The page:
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SIC makes profit on sale of troubled tugs

The SIC has made £70,000 on the sale of Solan and Bonxie.

SHETLAND Islands Council has made a small profit on the sale of its two largest tugs to an Italian port.

This week SIC infrastructure director Maggie Sandison revealed that while the tugs Solan and Bonxie had failed to reach their market valuation, overall their sale had contributed £70,000 to the council’s coffers.

The two tugs have been a thorn in the council’s side since they were purchased five years ago as part of a drive to reduce Shetland’s oil port to a three tug operation.

The plan failed when the Spanish-built tugs developed handling problems, with crews eventually refusing to board them after Solan collided with a tanker in December 2011.

Since then the vessels have been substantially overhauled to resolve their problems.

Meanwhile the council has decided to return the port at Sullom Voe to a four tug operation using smaller vessels.

Sandison said there had been several expressions of interest in chartering the two 41 metre tugs, but the council had decided to accept an offer from Venice-based Rimorchiatori Riuniti Panfido for their port operation in Naples.

She stated the council had made no loss on the £14 million it spent on the two tugs in 2011.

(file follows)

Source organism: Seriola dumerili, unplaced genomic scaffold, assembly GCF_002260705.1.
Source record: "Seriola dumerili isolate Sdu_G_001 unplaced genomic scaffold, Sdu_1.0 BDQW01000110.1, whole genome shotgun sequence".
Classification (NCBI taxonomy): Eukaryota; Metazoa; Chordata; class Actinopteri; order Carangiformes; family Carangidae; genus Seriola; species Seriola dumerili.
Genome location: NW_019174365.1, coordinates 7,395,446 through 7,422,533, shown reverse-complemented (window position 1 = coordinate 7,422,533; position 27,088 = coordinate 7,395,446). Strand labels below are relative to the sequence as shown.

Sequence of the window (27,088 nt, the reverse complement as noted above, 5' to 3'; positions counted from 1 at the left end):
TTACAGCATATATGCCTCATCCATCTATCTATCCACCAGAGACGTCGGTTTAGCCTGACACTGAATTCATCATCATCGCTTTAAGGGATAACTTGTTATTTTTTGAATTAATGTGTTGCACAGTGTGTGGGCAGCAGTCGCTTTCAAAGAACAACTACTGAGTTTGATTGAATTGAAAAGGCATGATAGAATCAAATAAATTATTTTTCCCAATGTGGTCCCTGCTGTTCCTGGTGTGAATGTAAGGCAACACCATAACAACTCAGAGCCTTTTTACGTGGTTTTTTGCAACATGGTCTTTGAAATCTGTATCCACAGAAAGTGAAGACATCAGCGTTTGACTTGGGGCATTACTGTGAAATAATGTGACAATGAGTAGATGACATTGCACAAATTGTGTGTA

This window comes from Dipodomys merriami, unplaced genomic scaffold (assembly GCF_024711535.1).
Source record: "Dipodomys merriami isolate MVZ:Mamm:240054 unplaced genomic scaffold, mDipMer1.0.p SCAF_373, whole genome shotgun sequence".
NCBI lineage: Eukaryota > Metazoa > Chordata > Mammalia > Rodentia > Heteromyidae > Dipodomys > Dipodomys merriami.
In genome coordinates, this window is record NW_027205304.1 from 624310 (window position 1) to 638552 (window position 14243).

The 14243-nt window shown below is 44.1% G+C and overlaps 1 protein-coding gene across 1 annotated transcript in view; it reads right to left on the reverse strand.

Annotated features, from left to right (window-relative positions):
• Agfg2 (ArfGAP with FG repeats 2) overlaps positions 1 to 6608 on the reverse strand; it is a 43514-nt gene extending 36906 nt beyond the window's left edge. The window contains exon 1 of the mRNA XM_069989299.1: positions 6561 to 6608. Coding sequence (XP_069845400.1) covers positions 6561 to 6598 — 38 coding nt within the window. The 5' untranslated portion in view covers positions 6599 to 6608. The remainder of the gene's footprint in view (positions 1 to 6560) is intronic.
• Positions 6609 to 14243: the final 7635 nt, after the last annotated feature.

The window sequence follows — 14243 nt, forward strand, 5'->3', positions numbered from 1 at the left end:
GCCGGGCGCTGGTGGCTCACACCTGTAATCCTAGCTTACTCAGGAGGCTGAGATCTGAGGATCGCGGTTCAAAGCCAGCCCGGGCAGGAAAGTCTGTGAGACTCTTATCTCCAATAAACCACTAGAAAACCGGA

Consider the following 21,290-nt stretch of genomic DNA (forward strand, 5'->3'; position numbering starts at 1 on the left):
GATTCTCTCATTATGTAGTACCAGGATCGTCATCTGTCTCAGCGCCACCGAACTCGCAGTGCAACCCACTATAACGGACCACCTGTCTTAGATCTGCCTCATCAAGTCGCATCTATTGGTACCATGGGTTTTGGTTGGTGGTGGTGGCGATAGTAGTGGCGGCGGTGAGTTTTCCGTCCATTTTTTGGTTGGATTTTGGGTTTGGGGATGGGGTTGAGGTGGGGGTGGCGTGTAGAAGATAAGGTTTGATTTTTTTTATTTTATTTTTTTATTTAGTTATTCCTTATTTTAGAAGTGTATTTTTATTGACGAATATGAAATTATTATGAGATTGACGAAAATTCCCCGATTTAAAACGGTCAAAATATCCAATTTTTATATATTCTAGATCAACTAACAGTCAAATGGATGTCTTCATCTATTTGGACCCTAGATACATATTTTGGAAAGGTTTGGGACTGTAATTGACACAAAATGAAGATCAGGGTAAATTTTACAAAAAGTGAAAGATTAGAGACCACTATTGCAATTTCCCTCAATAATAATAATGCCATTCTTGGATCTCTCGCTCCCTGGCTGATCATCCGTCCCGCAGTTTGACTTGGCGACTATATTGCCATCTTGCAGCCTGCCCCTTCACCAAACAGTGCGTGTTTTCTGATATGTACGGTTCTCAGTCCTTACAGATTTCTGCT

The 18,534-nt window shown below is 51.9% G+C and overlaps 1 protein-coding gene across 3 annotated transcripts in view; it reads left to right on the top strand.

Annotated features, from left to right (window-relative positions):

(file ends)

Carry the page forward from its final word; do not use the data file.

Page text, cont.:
“The final figure will be reported to the council in the future, but at this stage I am able to say that the sale plus the harbour fees and charges for the use of the tugs during the period they worked here has been fully recovered, with a £70,000 profit,” she said.

Sandison explained the full value had not been attained because of the depressed state of the tug market caused by the downturn in the oil industry.

The very public airing of the vessels technical problems had not helped, she added.

“If we had been another port no one would have known the history of the tugs.”

The upside of a depressed market means the council can charter in tugs at a cheaper rate at a time it is having to think about replacing two of its ageing vessels.

Meanwhile the SIC is holding talks with the oil industry at Sullom Voe to establish their operational needs for the next 30 years.

Sandison said: “There are lots of tugs tied up in ports all over the UK so it’s a very good time to be looking at bareback charters (without crews) and hiring vessels rather than purchasing them.

“Two tugs do need to be replaced very quickly, but given the availability of vessels at the moment and no real expectation that’s going to change in the medium term we are certainly not in a desperate rush.”

Sandison’s department is preparing a report for the SIC’s harbour board to establish how to avoid repeating the mistakes that surrounded the two troubled tugs, which proved deeply unpopular with crews from the moment they arrived in Shetland.

“Certainly involving staff and exploring as many options as possible before making a decision is more likely to ensure we will find a better solution rather than jumping into an immediate vessel replacement,” she said.

In recent months harbour staff have been speaking to tug charter firms and visiting various European oil ports to gain ideas about a way forward.

One option under consideration is sharing a tug with Orkney as a stand in vessel for either of the two authorities’ four tug operations.

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